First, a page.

The first step is to familiarize yourself with the area you will be
working in. Look to see where the outlets are. Plug in your clippers and
see how far they will go. Find out just what space you will be able to work
in comfortably. Practice as if the horse were present. This is important
so you can tell where the cord will go. You will also have to be able to
move the clipper about some. It helps if you can turn the clipper over in
your hand with out having to look at it, or use your other hand to turn it.
Familiarize yourself with the on/off switch. Try to turn it on and off with
the hand you use to hold the clipper. Being able to do these things with
the clippers will make it easier for you if you need to move in a hurry.
Another thing to remember is that the clipper blade will heat up. Check it
often to be sure it isn't so hot that it hurts your horse.
This is an area of training where negative reinforcement plays a role.
You can pair it with positive reinforcement for faster results. The
question of what to do with your horse is one only you can answer. I
normally work with the horse on a lead rope. It is not necessary. It is
helpful if the horse does not have an acre of space. I show the horse
the clippers. I let the horse sniff the clippers. I do not train the horse
to target the clippers. Clippers can be dangerous for the horse to lip or
bite. Most horses will sniff the clippers. I then pat the horse with the
clippers in my hand. This will cause the cord to flop about since the
clippers are not plugged in. If your horse is already dancing this is what
you need to work on. Click and reward for any signs of calmness. As soon as
you click move the clippers and cord away from your horse(negative
Continue until your horse is calm with the clippers and cord
flopping all around. If your horse is still standing quietly you can plug
in the clippers and turn them on well away from the horse. Let your horse
hear them for 30 seconds to a minute. Talk nice soothing talk to your
horse. If your horse is calm, time for the next step. If your horse is
nervous turn the clippers on and off repeatedly until your horse ignores the
noise. (this is called flooding or desensitization) Click and reward your
horse for ignoring the noise of the clippers. (positive reinforcement)
Now walk towards your horse with the clippers running in your hand. Your
hand should be at your side. Do not approach your horse with the clippers
outstretched towards her/him. Repeat the patting of the horse as you did
before, but now the clippers are running. You are not clipping the horse.
If your horse is still quite nervous pat the horse with your hand between
the clipper and the horse. If your horse is a bit more tolerant, pat the
horse with the side of the clipper. Click and reward for tolerance and calm
demeanor. One of the rewards you can give is to turn off the clipper for a
brief time. I usually turn off the clipper for 5-15 seconds as a reward.
(more use of negative reinforcement) Now that your horse is calm about the
clipper running nearby it is time to actually do some clipping!!!
Start with the clippers rocked back, the tip of the blade pointing up and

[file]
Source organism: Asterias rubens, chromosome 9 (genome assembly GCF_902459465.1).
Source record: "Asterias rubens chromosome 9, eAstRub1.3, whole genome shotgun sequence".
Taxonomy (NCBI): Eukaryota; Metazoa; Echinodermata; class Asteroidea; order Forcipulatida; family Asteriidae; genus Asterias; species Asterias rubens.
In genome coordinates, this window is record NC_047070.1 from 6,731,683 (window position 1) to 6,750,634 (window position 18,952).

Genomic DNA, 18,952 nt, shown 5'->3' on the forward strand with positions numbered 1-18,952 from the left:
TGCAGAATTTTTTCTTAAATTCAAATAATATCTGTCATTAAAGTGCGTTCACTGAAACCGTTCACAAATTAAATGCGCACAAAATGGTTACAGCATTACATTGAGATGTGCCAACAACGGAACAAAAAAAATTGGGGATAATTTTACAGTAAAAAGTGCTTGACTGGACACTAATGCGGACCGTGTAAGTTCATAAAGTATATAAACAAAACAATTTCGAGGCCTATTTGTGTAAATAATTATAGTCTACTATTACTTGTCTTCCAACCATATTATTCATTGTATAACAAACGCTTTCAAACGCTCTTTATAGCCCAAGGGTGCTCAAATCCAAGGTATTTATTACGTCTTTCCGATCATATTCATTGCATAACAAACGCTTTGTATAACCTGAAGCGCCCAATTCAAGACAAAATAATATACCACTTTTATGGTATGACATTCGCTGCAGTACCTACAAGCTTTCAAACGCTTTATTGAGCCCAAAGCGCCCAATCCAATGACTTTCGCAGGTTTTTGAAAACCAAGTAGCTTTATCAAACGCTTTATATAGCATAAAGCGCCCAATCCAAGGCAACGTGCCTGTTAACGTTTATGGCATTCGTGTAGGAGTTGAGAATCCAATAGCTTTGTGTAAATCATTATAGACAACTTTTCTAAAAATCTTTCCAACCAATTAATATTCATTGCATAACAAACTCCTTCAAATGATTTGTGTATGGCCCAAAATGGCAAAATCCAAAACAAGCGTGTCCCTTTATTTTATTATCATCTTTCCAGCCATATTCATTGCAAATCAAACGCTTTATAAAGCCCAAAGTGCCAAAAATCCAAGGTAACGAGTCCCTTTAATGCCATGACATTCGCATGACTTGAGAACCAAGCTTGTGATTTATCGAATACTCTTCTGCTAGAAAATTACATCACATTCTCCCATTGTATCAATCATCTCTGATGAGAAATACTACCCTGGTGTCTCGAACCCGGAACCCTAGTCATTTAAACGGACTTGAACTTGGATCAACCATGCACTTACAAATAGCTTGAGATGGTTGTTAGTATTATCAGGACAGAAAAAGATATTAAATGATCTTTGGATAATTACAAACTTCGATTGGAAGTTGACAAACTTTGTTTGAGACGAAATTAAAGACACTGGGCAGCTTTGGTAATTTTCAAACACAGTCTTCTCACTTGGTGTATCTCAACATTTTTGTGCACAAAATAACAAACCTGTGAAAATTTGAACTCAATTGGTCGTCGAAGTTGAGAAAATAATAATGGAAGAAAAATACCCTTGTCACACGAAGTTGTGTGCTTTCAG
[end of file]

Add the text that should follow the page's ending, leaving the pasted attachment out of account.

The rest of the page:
away from the skin of the horse, make a swipe without cutting. Now lower
the blade a tiny bit, just enough so that some hair gets cut but not right
to the skin. This is so that if your horse moves you won't jab him/her with
the clipper. The horse may move because the sound will change as you start
cutting hair. The feeling of the clipper will also change. I clip about
two inches then turn off the clippers and reward the horse. If I have
properly prepared the horse the next step of placing the clippers so the
blade is paralell to the skin and clipping a 4 inch swath goes really easy.
From there I reward randomly. Sometimes I stop clipping and pat the horse
after 10 seconds, sometimes after 30 seconds. The first clipping I don't
clip for more than a minute without stopping. If the horse starts to move
away I follow the motion until the horse stops moving. At that point I turn
off the clipper. It is important for you to be very observant about how
nervous your horse is. There is no need to push the horse to the point of
fleeing away from you. If your horse moves away maintain the distance you
were working at until the horse stops moving, then back away from the horse.
Keep training at that distance until the horse no longer moves away. Quit
for the day. Do more another day. Be persistent and calm in your approach.
Clip with even, smooth strokes. If you have not used clippers practice
getting a smooth stroke on furniture before you use them on the horse. The
key to acclimating your horse to clippers quickly, is to turn them off
and/or move them away from the horse when the horse is being good. If you
remove them when the horse is acting fearful you will reinforce that
behavior. You can stop clipping and just keep the clippers near where you
were clipping until the horse calms a bit, at which point you turn off the
All this sounds like it might take a long time. If you really focus on
rewarding good behavior frequently in the early stages, progress should
happen fast. I normally can have a horse who has no experience with the
clipper standing for clipping in 15-30 minutes. Horses that have previous
bad experiences with the clipper may take an hour or more depending on how
fearful the horse is.